9. Oh thank you thank you thank you!!!! I’ve only just begun sewing and curves were really difficult…and I am attempting to make dolls for my daughters christmas presents so there are a lot of curves involved.
    At first I couldn’t figure the difference between the two pics but then it clicked into place!
    I wasn’t even looking for sewing tutorials either…I found your mod podged floor mat (something I need to make for the girls room to cover the tin of paint they tipped over lol) and my eye caught this post.
    Am loving your blog!!!

  10. Thank you for the tip. I’m a beginner and have a question: with straightline sewing the machine pushes the fabric to move up; when you do curve (or anything other than straightline), do you have to cover that mechanism so that doesn’t touch the fabric?

    Thanks again

  11. Ah ha. Great observation! Just like looking at the baseball pitch all the way until it hits your bat. Where you look is where you’re guiding the fabric to. Aligning where the needle is to where the outermost curve of the fabric makes sense! Looking forward to trying it!

  12. Hi Linda, I need help sewing a bear skin rug…lots of curves, long hair and thick skin, plus I need two layers of felt ruffles……any suggestions on how to get it all put together.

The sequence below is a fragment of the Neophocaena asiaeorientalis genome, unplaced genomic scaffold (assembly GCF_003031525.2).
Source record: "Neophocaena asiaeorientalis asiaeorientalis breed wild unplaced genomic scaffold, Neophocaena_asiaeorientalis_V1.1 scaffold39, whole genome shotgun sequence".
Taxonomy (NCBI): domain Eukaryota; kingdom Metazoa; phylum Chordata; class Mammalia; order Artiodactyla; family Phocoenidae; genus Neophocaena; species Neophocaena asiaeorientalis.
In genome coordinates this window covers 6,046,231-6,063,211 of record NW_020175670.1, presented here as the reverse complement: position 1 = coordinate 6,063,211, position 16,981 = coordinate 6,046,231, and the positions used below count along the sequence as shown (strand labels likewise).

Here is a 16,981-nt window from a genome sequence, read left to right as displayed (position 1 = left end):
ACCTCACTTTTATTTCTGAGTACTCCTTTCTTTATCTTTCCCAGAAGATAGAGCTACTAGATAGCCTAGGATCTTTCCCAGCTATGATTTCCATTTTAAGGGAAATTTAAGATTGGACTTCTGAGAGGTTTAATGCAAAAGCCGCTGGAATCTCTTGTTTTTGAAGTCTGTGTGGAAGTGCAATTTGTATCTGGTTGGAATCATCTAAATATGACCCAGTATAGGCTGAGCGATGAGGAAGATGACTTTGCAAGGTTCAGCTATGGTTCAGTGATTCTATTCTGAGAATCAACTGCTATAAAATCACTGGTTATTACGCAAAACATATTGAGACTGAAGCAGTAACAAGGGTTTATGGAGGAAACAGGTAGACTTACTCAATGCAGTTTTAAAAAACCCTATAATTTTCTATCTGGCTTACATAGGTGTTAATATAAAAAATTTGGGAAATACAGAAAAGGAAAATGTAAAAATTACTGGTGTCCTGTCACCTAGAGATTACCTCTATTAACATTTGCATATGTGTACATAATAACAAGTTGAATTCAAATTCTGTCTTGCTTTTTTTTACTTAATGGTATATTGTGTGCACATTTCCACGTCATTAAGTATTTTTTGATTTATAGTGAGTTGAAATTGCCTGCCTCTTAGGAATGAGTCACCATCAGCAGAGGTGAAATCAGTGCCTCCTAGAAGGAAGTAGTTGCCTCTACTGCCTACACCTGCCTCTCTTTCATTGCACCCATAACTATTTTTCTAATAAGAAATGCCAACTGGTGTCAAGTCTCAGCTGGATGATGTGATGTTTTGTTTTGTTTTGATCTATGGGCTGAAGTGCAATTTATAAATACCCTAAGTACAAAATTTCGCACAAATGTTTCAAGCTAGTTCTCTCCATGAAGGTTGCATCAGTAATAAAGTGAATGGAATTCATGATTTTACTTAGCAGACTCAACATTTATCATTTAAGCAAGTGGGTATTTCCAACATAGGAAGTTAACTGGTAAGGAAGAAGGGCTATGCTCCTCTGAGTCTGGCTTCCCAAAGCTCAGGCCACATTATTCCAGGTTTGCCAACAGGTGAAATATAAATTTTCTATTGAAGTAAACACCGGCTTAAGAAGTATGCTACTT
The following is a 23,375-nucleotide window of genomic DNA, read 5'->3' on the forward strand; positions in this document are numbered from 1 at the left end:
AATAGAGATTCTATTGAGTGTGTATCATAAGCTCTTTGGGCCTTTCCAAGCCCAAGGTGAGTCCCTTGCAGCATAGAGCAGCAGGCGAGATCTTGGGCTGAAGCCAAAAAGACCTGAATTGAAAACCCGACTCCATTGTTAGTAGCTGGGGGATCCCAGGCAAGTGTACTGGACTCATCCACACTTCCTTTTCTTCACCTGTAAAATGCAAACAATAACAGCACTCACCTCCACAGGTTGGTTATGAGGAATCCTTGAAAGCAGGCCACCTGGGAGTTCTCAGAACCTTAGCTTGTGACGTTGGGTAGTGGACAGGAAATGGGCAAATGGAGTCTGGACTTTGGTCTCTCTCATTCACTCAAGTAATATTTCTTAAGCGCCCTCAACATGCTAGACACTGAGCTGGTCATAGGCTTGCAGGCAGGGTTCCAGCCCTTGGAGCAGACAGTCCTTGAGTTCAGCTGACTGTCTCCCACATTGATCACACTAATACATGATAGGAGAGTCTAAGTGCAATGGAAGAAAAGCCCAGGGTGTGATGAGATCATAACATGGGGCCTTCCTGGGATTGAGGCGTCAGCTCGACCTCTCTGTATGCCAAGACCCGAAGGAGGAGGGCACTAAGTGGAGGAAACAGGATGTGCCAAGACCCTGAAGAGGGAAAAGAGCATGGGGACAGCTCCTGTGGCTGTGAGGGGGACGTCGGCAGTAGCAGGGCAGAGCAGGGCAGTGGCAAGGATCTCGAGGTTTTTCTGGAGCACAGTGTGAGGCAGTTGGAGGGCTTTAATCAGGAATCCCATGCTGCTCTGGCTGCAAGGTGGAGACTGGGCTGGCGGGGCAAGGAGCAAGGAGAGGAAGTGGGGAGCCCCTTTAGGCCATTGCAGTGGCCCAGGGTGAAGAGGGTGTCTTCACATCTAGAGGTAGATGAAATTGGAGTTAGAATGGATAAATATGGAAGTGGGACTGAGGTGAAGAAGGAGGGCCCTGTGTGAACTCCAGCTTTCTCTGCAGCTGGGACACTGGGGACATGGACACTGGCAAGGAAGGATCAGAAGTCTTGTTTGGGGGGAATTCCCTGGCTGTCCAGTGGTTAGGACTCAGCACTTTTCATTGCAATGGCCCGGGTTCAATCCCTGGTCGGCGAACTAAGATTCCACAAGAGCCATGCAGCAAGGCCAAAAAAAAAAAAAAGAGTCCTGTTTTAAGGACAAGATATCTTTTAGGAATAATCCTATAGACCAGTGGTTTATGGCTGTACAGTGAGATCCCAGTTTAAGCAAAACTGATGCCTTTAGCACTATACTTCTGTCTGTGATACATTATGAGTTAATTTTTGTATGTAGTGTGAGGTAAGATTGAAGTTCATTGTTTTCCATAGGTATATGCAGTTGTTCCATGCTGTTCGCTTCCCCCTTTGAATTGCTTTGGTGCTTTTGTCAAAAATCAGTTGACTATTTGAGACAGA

13. Hi, I have been given a new machine for christmas and its meant to be an all singing dancing – but i’m struggling with just a basic curve as in my machine wont let me move the fabric round whilst sewing……its hell bent on just doing straight lines…… I know this isn’t what you are advising on……… but do you think you would know why? I can’t think for the life of me what i’m doing wrong!!!

  14. oh thank you thank you AAAAHHHH, I have been having trouble getting a nice curve for the sole of slippers. Will practice this on circles and then give it a go.

  15. Pingback: Sewing tip: sewing curves | Sewing Bee

  16. maybe one of you can help me.. It not so much curves i struggle with its the stitches in-between. This is quite hard to describe so the best thing i can do is use an example. So i tried sewing a flower place mat and when i came to stitching the front onto the back i have to follow the petal shape and i struggle with going from one petal then turning around and stitching the next petal. I hope this makes sense

  17. Another way of saying what your pictures show is the fabric should meet the half inch guide mark where the needle is, about halfway between the front and back ends of the plate, not at the front of the plate. Is this right?

  18. Pingback: Just Keep Sewing «

  19. How about if your trying to sew a curve using zigzag stitches? Won’t they bunch up, I too am a dunce with curves. I will try just regular straight stitching first around circles and you will probably hear me yelling from my house to yours,I get so frustrated and if you could do a utube video it would help all of us understand it more.

  20. I need to sew a circle onto a shirt for a project I am sewing. Would I use the steps here, or is it something completely different?